Wednesday, October 29, 2014

Tolling Auckland motorways

I know a bit about road pricing.

So I've been following the debates about tolling Auckland roads for many years, and so given the latest stories it's time for some very clear thinking about the proposals being floated by "independent advisors" to the Mayor of Auckland, because it's very easy to give a kneejerk reaction to the idea.

So here's the quick and dirty summary of what it is all about:

  • Len Brown wants to spend a lot of money on (mostly public) transport projects that will lose money.  He doesn't have the money to do it.  His usual way of raising money is from ratepayers, and ratepayers don't want to pay for it.  
  • The projects he proposes will never generate enough money from fares to pay for the cost of operating the trains and buses, let alone pay for the capital costs of building the infrastructure. They will lose money, because Len knows that if he confronted users with those costs, they wouldn't use the services.
  • Central government isn't keen to spend national taxpayers' money on these services for the same reason, and because the net economic benefits are at best heroically optimistic.   At worst it is a transfer from taxpayers to a tiny fraction of Auckland commuters (and a few property owners who will gain increased value).
So Len has some pet projects he can't convince the users to pay for, or Auckland ratepayers to pay for, so he wants to tax road users to pay for them.

Now local authorities are permitted to toll any new road capacity they build, under certain conditions and with central government approval.  The key element being that it is new capacity, and the money raised is used to pay for the road improvements.  That's not what Len wants to do, he isn't interested in the approach of Oslo, Stockholm or Sydney, in charging road users to pay for improved roads.  He wants to charge them for improved railways.

The problem is that road users already pay to use the roads.  The roads he wants to toll, aren't his. The motorways are state highways paid for by central government, and fully funded by taxes on the use of roads.  All fuel tax, all road user charges and motor vehicle registration/licensing fees go into the National Land Transport Fund, and fully fund state highways.  Those taxes are enough to keep the motorways maintained and to fund expansion and improvements around Auckland.  They also pay half the cost of the roads Auckland Council does control (the rest comes from rates).

So Len wants Auckland motorists to pay more to use roads that aren't his responsibility, so that he can build some grand projects that will lose Auckland ratepayers money (he'd like the motorists to pay for those losses too) and wont generate net economic wealth.

Arguments that the motorists will benefit are grossly exaggerated, since very few motorists will switch from driving to using these services and Auckland Council has long given up claiming it will clear the roads - it wont, it doesn't.

The funny thing is that charging motorists directly would make sense, to reduce congestion simply by applying market pricing.  At peak times scarce road capacity should cost more, because demand exceeds supply.   If priced efficiently, traffic congestion would largely be avoided, and enough money might be raised to build more capacity.   Conversely, during off peak times it would be much much cheaper, as there is ample unused capacity and it makes sense to encourage greater use at those times to generate revenue.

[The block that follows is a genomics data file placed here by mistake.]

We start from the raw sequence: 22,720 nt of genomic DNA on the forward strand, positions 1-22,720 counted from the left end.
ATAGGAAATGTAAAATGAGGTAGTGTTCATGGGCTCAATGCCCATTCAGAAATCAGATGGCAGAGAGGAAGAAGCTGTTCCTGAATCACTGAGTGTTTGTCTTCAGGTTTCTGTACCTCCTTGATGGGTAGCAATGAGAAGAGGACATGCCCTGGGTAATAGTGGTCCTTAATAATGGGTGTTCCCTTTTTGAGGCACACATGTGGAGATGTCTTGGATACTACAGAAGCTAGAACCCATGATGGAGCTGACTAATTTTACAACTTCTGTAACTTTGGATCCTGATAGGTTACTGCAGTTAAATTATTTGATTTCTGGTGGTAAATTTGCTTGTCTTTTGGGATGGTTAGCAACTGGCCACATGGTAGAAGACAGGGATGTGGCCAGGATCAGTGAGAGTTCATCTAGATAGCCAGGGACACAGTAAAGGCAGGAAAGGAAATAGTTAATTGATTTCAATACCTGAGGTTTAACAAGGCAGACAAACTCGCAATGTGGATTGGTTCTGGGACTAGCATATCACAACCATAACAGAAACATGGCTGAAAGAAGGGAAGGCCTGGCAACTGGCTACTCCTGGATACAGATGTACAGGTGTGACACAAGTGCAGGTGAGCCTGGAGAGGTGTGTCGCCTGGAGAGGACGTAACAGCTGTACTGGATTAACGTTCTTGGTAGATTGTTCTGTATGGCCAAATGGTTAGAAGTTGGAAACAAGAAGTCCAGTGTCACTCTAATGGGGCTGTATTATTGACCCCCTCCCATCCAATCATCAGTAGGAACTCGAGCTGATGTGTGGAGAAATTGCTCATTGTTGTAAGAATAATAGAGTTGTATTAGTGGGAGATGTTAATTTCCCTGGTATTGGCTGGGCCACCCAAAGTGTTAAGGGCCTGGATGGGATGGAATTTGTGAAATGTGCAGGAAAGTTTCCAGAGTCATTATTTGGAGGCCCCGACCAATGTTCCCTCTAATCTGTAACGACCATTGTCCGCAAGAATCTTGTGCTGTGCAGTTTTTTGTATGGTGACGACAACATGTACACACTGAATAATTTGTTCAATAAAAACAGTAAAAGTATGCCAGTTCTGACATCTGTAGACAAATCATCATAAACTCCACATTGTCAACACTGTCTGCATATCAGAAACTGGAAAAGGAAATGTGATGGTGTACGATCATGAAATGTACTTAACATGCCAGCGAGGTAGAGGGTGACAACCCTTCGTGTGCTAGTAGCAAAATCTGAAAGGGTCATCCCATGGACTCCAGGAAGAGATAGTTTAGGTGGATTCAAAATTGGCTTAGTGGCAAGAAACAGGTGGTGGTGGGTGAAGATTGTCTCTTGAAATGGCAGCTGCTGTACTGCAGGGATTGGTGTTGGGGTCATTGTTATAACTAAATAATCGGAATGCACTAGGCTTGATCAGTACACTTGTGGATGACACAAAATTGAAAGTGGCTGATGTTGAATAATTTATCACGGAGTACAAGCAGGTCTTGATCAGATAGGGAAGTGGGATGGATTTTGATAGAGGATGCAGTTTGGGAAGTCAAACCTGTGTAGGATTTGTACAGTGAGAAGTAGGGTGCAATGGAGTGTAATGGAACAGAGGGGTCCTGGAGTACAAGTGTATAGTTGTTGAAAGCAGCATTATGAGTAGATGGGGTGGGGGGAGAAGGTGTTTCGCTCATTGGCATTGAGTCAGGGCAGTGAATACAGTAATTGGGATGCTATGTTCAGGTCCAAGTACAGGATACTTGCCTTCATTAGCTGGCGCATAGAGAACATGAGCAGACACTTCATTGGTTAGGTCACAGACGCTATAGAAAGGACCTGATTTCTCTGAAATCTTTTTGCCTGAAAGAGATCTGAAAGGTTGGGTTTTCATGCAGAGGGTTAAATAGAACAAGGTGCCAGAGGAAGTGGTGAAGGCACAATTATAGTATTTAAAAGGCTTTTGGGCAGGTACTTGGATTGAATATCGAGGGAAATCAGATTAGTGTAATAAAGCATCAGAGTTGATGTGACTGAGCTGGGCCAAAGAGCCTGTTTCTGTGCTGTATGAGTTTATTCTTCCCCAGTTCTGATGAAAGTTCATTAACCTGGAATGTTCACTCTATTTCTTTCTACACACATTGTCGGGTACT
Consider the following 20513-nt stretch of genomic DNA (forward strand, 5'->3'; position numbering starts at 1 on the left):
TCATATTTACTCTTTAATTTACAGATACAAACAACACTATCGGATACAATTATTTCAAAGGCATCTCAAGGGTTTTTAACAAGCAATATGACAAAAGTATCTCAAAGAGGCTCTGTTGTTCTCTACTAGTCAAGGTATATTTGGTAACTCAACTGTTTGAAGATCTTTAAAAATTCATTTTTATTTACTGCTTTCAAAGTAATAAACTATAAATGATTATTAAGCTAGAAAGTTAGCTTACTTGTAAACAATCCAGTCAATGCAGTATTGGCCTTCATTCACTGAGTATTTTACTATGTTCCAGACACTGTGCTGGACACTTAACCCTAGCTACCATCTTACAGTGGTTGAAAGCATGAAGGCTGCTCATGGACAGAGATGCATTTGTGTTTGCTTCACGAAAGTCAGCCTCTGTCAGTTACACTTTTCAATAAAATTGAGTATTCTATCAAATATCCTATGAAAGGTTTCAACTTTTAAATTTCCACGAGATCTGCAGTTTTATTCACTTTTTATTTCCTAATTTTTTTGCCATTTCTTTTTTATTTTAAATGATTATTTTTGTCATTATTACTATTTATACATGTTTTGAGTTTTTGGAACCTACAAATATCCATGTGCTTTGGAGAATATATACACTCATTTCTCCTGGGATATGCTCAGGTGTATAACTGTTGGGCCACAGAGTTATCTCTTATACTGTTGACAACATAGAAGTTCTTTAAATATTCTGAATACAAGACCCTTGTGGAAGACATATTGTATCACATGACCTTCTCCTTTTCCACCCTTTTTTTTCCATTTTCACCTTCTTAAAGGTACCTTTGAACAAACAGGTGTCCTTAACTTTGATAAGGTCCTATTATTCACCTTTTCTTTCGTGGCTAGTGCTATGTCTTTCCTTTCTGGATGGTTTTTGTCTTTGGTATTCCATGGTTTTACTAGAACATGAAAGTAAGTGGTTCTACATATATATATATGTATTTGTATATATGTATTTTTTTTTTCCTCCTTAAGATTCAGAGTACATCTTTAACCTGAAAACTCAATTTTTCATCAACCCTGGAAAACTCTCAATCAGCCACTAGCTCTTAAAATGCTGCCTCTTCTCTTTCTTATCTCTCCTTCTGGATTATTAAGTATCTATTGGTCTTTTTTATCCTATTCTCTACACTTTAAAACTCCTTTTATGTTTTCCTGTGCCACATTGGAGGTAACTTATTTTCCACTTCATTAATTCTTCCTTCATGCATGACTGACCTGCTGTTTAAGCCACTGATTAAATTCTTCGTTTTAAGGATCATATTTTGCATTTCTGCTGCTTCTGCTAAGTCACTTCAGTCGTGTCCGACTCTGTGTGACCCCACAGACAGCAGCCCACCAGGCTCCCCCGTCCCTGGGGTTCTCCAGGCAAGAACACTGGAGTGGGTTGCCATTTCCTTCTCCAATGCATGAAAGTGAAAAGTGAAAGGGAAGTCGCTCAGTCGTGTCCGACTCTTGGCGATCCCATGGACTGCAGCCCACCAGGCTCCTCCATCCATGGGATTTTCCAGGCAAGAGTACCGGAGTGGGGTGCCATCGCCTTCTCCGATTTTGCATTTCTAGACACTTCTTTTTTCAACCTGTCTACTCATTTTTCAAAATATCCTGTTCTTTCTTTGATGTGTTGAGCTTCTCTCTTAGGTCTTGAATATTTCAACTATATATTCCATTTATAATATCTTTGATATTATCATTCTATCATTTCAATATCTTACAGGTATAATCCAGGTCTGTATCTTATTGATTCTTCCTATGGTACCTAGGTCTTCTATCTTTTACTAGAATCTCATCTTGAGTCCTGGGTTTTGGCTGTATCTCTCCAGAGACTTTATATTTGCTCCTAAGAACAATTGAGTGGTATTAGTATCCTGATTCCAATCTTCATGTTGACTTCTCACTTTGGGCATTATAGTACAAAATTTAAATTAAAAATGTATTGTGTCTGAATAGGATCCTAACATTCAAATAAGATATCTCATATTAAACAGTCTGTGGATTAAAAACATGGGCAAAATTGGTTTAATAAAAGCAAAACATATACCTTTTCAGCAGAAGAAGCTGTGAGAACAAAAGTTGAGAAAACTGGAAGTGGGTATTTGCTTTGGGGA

That could be achieved by replacing the current flat fuel tax and RUC system with a pricing system, that would reflect demand and supply.   If the motorways were run like a business, that could happen.

Cheaper motoring off peak, less congestion at the peaks, buses could flow more freely at peak times and could expand services to meet demand from those who find driving too expensive.  More mobility, less emissions and yes more public transport, though not the kind some planners embrace, but the kind driven by what users want.

However, it wouldn't include Len's train set, and so he wont embrace that sort of solution for Auckland.

The government should tell Len quite simply no - he can't toll the motorways that are not his, to pay for his pet projects.  He might consider instead running his own roads more like a business, and lobby government to do the same for its roads, even selling the Auckland Harbour Bridge as a test case.

but I bet he wont...

4 comments:

Angry Tory said...

The government should finally do now what it should have done when Len's stealing of his "election" was made clear: replace the Mayor & Council with a commissioner, and fix the franchise of the supercity so that only those with a real stake have a say in its future.

and the first result of that would be no more Labour mayors!

Andy said...

The government will do nothing to fix the mess they created in AKL in the first place.
Key & Joyce aren't interested in local government politics.
For them it's all about a fourth term for JK.

Jamie said...

{Sighs with utter frustration]

Check the comments section,
I may run my mouth,
But I got the goods to back it...

http://pc.blogspot.co.nz/2014/09/so-what-about-roads.html#comment-form

Mark.V. said...

Charging motorists more to travel at peak times assumes motorists have a choice about when they travel. In fact motorists already pay a price to travel at peak times: time. They are willing to spend an hour or more commuting to and from work because their work demands that they start and finish at a particular time. To then charge motorists more to travel at peak times is simply adding insult to injury.